A New Graduate Seminar
Theological Origins of the Contemporary Critical Discourse
CEES 551. Graduate interdisciplinary seminar.
Instructor: Professor Michal Markowski (PRLS)
The central thesis of Carl Schmitt’s political theology maintains that the main concepts in the political discourse of modernity are just secularized theological notions. This approach, as valid as it is, needs a radical expansion beyond the issue of sovereignty, to which it usually is reduced.
The seminar will propose that most of the contemporary critical vocabulary was designed either as a continuation or, most often, a negation of the basic theological concepts based on Christian theology established by Saint Paul. A derivative thesis of the seminar states that without a clear understanding of that basis, not only does the Christian-based culture and literature remain incomprehensible, but also its secular counterpart keeps obscuring its origins. To come to terms with those imbrications and to enlarge the critical vocabulary of the students, the seminar will offer a close and critical reading of Paul’s texts in vernacular languages (English, Russian, German, Spanish, French, and, if necessary, Polish) with the constant reference to the classical versions adopted by different churches (Greek and Latin). The differences between Catholicism, Protestantism, and Orthodoxy will also be discussed.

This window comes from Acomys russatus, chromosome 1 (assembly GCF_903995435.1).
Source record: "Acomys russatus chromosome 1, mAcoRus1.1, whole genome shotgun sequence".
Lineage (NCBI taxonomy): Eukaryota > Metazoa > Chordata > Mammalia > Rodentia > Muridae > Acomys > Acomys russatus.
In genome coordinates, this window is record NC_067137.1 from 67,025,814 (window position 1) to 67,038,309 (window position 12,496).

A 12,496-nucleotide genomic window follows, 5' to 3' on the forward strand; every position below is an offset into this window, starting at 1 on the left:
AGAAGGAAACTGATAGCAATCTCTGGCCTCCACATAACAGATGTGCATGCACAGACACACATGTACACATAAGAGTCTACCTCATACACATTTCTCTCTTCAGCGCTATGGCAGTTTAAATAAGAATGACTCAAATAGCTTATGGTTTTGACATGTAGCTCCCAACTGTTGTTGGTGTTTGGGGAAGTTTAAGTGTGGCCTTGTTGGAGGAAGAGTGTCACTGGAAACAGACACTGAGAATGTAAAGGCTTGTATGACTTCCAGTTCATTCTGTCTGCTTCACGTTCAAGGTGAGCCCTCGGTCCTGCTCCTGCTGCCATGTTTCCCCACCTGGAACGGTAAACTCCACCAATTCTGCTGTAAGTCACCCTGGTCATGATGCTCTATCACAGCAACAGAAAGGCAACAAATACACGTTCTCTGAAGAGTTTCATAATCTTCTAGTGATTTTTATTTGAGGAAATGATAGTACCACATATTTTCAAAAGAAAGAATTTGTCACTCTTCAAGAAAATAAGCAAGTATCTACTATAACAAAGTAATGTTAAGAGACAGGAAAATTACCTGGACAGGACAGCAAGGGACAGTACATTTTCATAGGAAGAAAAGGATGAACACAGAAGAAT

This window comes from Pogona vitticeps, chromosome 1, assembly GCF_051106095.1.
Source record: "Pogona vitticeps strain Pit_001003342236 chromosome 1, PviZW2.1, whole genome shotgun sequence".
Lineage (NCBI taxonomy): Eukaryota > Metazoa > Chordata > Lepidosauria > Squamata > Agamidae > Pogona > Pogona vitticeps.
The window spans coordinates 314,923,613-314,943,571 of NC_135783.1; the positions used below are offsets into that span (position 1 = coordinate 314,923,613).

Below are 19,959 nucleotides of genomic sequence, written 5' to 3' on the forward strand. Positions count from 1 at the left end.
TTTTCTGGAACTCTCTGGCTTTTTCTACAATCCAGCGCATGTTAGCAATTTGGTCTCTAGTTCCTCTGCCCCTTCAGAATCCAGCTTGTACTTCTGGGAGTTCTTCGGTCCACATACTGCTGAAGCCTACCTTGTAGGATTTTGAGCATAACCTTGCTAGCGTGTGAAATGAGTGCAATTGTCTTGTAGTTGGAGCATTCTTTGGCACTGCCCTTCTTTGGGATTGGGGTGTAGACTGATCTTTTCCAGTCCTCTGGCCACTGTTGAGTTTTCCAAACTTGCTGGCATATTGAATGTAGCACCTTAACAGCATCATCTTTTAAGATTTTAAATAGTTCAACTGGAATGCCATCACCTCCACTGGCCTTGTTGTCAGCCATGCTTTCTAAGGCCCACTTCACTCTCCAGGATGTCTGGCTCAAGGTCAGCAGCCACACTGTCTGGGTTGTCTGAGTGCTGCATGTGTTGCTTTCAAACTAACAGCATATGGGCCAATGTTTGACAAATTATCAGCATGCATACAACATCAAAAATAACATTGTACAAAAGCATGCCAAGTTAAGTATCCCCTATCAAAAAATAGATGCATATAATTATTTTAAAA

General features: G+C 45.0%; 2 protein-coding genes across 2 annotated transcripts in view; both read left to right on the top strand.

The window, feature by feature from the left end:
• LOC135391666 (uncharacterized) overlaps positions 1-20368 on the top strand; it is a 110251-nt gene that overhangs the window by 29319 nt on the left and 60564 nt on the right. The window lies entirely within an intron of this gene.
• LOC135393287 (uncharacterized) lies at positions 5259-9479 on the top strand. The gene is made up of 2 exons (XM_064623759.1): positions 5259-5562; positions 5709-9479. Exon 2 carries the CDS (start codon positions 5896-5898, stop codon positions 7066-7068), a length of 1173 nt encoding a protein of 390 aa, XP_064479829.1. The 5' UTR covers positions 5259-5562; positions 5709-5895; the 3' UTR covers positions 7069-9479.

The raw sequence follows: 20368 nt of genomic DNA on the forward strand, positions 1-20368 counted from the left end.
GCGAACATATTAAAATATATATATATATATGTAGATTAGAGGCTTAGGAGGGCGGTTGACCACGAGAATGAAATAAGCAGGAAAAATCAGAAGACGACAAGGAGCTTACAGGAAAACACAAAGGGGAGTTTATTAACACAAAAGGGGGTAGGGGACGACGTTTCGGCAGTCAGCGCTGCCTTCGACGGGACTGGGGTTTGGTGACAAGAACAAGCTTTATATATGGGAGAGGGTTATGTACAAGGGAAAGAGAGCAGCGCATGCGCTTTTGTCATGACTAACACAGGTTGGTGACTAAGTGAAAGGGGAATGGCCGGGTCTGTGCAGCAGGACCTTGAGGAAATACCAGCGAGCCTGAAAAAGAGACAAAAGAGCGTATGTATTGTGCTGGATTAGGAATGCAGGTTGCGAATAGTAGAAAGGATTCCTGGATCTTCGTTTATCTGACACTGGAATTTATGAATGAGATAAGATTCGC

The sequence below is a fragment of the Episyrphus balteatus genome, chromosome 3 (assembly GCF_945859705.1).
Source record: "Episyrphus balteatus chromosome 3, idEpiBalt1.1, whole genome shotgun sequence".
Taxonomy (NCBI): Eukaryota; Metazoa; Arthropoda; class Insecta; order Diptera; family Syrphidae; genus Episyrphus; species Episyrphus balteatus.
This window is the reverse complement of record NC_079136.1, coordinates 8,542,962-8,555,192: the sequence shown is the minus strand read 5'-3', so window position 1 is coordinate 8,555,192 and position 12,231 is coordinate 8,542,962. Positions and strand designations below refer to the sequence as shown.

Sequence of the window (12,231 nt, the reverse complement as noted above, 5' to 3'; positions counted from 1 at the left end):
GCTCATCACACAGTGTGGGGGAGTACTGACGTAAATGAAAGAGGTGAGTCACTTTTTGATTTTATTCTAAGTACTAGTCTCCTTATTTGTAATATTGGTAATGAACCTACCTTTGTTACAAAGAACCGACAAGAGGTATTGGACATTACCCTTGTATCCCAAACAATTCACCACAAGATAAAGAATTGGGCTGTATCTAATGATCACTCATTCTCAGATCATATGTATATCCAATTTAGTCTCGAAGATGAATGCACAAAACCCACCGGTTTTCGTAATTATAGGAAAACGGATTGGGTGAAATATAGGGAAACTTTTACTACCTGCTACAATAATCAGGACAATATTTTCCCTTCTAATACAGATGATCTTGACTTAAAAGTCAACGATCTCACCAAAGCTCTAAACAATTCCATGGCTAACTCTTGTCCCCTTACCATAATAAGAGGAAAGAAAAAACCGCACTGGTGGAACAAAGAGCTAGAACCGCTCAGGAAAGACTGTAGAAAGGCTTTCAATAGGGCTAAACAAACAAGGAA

The seminar aims to create a multicultural, multilingual critical milieu to acknowledge and discuss this part of the modern tradition that has been largely ignored or insufficiently reflected upon among modern scholars.